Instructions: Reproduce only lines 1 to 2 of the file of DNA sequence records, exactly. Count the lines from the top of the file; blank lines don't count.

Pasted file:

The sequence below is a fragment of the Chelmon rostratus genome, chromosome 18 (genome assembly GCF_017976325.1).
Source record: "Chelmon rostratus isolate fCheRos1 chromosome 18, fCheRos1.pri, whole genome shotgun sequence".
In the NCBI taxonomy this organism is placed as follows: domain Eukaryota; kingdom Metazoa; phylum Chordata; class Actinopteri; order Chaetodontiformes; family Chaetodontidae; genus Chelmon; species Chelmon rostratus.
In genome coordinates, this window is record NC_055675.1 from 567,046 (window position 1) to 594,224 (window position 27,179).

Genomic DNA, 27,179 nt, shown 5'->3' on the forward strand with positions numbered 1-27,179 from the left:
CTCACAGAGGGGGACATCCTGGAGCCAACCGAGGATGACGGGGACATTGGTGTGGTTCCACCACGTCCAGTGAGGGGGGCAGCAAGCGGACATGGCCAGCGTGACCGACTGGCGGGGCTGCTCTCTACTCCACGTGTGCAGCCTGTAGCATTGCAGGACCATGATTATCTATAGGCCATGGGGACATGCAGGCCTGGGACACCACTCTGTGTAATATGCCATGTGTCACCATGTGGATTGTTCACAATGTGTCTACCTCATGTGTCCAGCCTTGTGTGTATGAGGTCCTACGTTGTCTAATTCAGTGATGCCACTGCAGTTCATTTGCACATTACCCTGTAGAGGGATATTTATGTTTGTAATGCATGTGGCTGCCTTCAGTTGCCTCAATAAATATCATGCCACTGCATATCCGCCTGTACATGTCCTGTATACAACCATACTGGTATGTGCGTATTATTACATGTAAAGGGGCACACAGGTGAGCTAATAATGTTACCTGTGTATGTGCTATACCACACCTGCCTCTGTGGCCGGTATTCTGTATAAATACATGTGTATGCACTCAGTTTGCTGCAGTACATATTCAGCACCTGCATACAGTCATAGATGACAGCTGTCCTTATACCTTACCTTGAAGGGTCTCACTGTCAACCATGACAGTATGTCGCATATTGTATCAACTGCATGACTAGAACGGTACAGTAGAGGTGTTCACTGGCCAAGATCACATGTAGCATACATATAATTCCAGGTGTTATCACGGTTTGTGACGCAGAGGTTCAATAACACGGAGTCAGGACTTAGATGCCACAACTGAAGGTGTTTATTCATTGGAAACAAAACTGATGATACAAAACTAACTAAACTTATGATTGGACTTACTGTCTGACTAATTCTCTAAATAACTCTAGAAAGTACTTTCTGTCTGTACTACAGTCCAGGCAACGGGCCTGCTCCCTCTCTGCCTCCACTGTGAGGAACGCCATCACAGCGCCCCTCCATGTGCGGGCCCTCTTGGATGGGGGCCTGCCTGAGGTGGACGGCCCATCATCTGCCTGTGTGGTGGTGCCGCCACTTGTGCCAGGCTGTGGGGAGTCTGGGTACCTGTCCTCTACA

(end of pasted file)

The sequence below is a fragment of the Chelmon rostratus genome, chromosome 18 (genome assembly GCF_017976325.1).
Source record: "Chelmon rostratus isolate fCheRos1 chromosome 18, fCheRos1.pri, whole genome shotgun sequence".